It began with a 47-7 victory in Nashville over Wyoming on Aug. 31 and ended with a 30-3 loss to Maryland in the Peach Bowl on Dec. 31. In between were home losses to Florida, 30-13, Alabama 34-14 and Miami 26-3 for an accumulative total of 90-30.
Tennessee lost 19 starters for at least one game during the season, including a season-ending injury to pass rusher Constantine Ritzmann the week of the season opener and outside linebacker Kevin Burnett in the season's first defensive series. Starting quarterback Casey Clausen missed two games completely and parts of others while nursing a fractured collarbone. Starting linebacker Kevin Simon broke his leg in the first half of the fourth game and missed the remainder of the season. Star sophomore receiver Kelley Washington suffered a career-altering neck fracture vs. Georgia and never played another collegiate game. Starting tailback Cedric Houston was injured in the Florida game and didn't fully recover until the home stretch. The casualty list was so long it even included starting place kicker Alex Wall.
In short: the 2002 Tennessee gridiron campaign was everything Y2K was supposed to be, but wasn't. In football terms it was the apoplectic end times, real gnashing-of-teeth and pillar-of-salt stuff.
There may never be another team that will suffer the number and type of setbacks UT did in 2002, and surely such misfortune wouldn't befall one football program twice in a span of three seasons. After all, even locust and famine are on 15-year schedules, while pestilence and presidential elections on are four-year intervals.
Yes, the odds are certainly on UT's side in that regard, but it's still difficult to ignore the similarities between the 2001 and 2004 Tennessee seasons.
In 2001, Tennessee went 11-2, with a two-point win over Florida, an 11-point loss in the SEC championship game, followed by a 28-point victory in the Citrus Bowl that was led by a quarterback named Clausen, who was voted game MVP.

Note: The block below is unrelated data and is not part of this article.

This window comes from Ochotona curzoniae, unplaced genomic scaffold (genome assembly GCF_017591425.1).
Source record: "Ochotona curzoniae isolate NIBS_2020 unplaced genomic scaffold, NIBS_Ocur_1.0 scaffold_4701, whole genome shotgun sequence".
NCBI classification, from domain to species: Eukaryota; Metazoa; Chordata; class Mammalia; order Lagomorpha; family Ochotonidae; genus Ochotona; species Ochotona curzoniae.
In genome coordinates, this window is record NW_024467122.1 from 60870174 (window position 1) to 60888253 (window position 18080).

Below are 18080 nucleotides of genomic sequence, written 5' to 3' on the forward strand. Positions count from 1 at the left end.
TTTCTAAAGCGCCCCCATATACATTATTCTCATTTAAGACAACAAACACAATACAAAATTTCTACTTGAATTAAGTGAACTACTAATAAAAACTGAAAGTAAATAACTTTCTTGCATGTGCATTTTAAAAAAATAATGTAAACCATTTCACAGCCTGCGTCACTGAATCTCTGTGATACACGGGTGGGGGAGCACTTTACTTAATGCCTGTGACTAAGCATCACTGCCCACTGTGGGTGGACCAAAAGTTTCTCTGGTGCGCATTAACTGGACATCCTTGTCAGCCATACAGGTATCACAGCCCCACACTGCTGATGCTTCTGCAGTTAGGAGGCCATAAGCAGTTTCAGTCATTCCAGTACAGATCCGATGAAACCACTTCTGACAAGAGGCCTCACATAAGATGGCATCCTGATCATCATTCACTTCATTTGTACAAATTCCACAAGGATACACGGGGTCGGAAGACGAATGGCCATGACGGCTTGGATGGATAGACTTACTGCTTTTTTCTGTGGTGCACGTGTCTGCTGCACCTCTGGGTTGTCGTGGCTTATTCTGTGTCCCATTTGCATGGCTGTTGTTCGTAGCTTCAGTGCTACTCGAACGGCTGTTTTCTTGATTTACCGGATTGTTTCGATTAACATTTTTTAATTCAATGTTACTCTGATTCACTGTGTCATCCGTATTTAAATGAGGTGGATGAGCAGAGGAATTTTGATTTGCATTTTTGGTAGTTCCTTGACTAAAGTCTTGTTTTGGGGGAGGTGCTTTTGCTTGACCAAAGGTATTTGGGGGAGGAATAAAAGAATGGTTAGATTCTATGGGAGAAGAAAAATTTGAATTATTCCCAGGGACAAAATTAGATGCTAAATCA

In 2004, Tennessee went 10-3, with a 2-point win over Florida, a 10-point loss in the SEC Championship game, followed by a 31-point victory in the Cotton Bowl that was led by a quarterback named Clausen, who was voted game MVP.
Even some of the differences had an all too eerie ring of sameness to them. In 2001, the Vols lost at home to Georgia and beat Notre Dame on the road. In 2004, the Vols beat Georgia on the road and lost at home to Notre Dame.
The parallel between then and now that matters most to Tennessee lies in the expectations preceding each season. UT's strong finish in 2001, large number of returning starters and a recruiting class, regarded by many as the best in the nation, propelled the Vols to the top five in most 2002 preseason polls. The identical situation exists now and the Vols are sure to be picked among the best in the nation in 2005.
It's easy to say that fan expectations mean little since it's the players and coaches who decide the outcome of games. Normally, that's true, but there's nothing normal about the relationship between Tennessee football and its fans. The relationship is almost symbiotic. That is to say: when Big Orange fans are happy, the Volunteers aren't hungry. Conversely, history has shown the Vols often rally when their fans are unhappy and chances of success seem slim.
Most of the talk entering the 2002 campaign was about how UT would win the national title after coming up one win short of playing for the championship in 2001. That led to the 2002 season's slogan of "Unfinished Business" — a phrase that was readily adopted by the players and soon committed to T-shirts.
If the Vols and their fans have a slogan going into the 2005 season, it should be "Remember 2002" or "Expect the Unexpected."